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Illusions: The Adventures of a Reluctant Messiah
Illusions: The Adventures of a Reluctant Messiah
by Richard Bach
Edition: Paperback
Price: $10.10
80 used & new from $2.47

1 of 2 people found the following review helpful
5.0 out of 5 stars Misconceptions abound, April 21, 2010

I don't know why I haven't reviewed this wonderful book, long ago. I should have.

This is a great book, a small book that makes a big difference to those who read it. I read it shortly after it came out, and I consider it one of the five New Age books I would recommend to anyone.

Yet before deciding to write this, I read some reviews here. Two misconceptions and/or misrepresentations I'd like to address before I give my take on the book. One is that some people say this was at the beginning of the New Age movement. That is far from the truth. Much of what is in the book was out there quite a few years before. In the "Modern world" people seem to have such misguided ideas about the newness of what ideas are out there, and they really do not understand how much previous history occurred. The New Age came out of the Spiritualist movement of the 1800s - Madame Blavatsky and the Theosophists and all that. It evolved through The Work of G.I. Gurdjieff and P.D. Ouspensky in the first half of the 20th century (not for the dabbler or the faint of heart). The books of Stewart Edward White (primarily The Betty Book and The Unobstructed Universe) continued the work. Houdini's unraveling of some frauds set back metaphysics for a time, but little is spoken of the ones who did pass muster. Much of the New Age came in with the very beginnings of the Hippie movement, meaning the works of Tom WOlfe The Electric Kool-Aid Acid Test, Timothy Leary, Baba Ram Dass, Dr John C Lilly (The Center of the Cyclone: Looking into Inner Space, the efforts of the Esalen Institute and EST Est (Erhard Seminars Training : 60 Hours That Transform Your Life), and the effect of the Beatle's involvement with the Maharishi Mahesh Yogi, still a decade ahead of Illusions. None of these links are necessarily recommendations, but certainly are efforts that predate both Illusions and Jonathan Livingstone Seagull - some by quite a few decades.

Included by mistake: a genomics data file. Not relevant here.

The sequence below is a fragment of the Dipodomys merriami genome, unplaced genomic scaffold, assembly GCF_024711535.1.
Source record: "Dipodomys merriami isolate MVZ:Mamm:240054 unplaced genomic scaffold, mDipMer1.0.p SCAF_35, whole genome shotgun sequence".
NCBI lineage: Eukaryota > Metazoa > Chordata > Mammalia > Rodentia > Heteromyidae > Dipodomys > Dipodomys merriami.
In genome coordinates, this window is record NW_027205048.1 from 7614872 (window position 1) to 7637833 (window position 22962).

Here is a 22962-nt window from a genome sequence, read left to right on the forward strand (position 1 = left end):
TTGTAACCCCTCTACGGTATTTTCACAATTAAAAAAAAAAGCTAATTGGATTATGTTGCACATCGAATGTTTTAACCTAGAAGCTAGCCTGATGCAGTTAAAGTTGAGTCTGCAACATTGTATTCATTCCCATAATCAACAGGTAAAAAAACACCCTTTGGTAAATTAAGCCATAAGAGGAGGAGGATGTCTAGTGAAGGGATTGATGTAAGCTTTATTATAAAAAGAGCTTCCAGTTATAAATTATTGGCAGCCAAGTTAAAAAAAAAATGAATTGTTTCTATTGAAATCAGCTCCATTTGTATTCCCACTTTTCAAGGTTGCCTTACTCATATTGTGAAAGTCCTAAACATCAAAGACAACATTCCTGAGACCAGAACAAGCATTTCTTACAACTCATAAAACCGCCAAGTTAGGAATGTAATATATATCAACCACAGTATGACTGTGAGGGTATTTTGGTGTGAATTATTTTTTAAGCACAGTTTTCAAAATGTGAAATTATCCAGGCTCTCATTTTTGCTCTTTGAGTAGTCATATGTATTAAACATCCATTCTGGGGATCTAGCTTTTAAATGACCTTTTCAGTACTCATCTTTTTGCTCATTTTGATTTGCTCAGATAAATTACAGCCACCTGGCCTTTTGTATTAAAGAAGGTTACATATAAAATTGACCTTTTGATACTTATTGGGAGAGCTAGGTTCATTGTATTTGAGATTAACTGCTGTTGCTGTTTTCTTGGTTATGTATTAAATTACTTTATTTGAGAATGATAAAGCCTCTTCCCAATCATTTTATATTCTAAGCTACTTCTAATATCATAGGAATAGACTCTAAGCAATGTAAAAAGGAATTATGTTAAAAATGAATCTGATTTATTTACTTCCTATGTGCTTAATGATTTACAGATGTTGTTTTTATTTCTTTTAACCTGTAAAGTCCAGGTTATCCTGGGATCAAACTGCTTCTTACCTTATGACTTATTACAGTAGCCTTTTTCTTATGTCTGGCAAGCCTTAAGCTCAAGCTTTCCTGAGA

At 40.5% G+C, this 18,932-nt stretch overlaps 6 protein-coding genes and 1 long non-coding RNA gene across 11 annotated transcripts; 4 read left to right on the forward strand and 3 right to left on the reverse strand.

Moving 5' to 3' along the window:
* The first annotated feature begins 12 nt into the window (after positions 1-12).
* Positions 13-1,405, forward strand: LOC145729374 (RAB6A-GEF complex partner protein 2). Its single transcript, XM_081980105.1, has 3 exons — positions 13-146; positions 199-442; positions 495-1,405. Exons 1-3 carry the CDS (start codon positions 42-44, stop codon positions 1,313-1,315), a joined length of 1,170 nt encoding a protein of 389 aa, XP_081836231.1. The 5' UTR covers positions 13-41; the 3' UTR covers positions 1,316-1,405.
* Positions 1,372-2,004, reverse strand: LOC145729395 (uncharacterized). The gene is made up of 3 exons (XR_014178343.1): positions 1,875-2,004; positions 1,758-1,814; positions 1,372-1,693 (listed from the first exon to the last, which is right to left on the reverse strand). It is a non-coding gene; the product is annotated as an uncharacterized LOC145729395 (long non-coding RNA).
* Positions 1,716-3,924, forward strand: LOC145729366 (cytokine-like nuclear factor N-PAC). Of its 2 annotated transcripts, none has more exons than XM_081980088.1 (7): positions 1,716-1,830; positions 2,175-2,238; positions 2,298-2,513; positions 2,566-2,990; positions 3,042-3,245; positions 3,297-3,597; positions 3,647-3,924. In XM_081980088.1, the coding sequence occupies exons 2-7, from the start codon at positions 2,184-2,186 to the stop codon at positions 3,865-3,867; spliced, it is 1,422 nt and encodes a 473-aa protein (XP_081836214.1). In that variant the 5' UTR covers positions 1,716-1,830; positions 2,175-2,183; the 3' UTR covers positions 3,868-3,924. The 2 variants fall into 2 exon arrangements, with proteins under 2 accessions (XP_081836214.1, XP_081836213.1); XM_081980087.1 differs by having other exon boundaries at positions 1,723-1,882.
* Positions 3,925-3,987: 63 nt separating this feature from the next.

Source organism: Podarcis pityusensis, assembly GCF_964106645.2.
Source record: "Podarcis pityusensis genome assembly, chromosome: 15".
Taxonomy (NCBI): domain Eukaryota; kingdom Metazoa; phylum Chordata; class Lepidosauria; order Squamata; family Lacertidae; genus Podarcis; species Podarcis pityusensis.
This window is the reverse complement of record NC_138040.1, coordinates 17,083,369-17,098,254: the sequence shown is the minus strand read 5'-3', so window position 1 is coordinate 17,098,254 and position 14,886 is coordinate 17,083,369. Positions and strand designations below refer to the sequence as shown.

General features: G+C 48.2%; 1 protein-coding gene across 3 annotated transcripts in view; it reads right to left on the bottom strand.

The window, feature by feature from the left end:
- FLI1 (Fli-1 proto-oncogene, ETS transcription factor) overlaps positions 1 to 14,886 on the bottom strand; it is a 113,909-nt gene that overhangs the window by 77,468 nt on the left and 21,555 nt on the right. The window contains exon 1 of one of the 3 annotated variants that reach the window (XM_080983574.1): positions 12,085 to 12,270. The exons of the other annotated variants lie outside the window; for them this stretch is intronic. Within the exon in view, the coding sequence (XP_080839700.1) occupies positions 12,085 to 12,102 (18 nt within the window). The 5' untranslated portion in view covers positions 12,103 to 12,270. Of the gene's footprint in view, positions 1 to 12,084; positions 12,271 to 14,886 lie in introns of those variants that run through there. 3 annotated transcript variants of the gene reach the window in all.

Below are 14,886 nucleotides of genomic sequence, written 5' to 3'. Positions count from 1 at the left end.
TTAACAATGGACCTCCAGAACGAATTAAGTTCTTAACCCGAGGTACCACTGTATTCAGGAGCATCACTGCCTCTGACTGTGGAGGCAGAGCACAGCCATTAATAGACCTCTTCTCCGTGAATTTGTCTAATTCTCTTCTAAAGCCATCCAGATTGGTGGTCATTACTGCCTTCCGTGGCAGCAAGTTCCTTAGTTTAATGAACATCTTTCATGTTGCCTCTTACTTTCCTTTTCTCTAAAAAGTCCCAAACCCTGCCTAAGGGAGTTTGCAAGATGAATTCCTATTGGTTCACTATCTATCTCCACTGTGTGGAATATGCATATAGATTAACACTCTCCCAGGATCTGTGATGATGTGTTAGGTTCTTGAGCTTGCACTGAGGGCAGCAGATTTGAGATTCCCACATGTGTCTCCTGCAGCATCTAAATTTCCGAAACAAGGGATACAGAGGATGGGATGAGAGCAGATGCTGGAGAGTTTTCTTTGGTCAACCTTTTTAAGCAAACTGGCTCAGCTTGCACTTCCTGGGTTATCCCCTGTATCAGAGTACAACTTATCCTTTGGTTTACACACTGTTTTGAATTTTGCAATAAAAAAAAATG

Compared to the earlier efforts at personal growth, the latter day efforts are rather puny and are all built upon the shoulders of the efforts of all these pioneers, plus many more I don't mention here. Little or no credit is given by our latter day New Age gurus to the pioneers they base all their work on and from whose works they steal with impunity. We live in a pretty shameless period in New Age growth, actually.

Illusions has/had no new ideas within it, but it is one of the most poetic presentations of the insights of the previous several decades, blended with a Christ-like non-christian semi-picaresque hero.

Within the context of the story itself, I would disagree that Donald Shimoda was sent to be a messiah. I always read it that he was born with or discovered his abilities and as the population around him became aware of them, they - THEY - named him "Messiah," not some power(s) On High. No one can be a savior/messiah unless the population accepts/believes the person to be such. But neither should any person be one, not unless he or she accepts it. The term Messiah means "anointed," so the crux come in when one asks who does the anointing and does the anointee choose to be anointed.

The question might also arise: Is just any old population warrant a messiah/savior? And what if the population doesn't measure up? Can one distinguish between the population and its savior? Would they not need to be matched well enough? If a messiah/savior doesn't match up, does anyone ever know the difference? And if the population fails to measure up, what onus is there upon the savior/messiah to follow through? Would Shimoda have accepted his assignment if the peoples had been more suitable?

And in a sense didn't the other one, 2,000 years earlier more or less abdicate as well? After all, three years is not much of a fulfillment of the potential, is it? It is the understanding of many that Jesus could have gotten out of the crucifixion had he really wanted to. And what is it Shimoda did? Piss off the "way things are," evidently knowing it would come to the end it did. Did Jesus do any different, when He merely said, "So sayest thou"? And no one doubts He knew what that would lead to. It is part of His mystique, is it not? In spite of all the good works that could have been done had he stayed around, three years was all the world would get.

In that vein, one could suggest that the earlier messiah was also reluctant. Perhaps that is what Bach was trying to get across. His story took place in backwaters, just as the earlier story did. And reactionary forces are what took him out, just as the ancient story tells, too. And both left behind someone who could only tell what they understood of what happened along the way.

The one-line wisdoms in the book are as good as any book ever in our time. Richard Bach did a marvelous job of creating a mythic character and telling his story.

I gave it 5 stars in 1978 or so, and I give it 5 stars today. As far as inspirational stories goes, can anyone find a better one?

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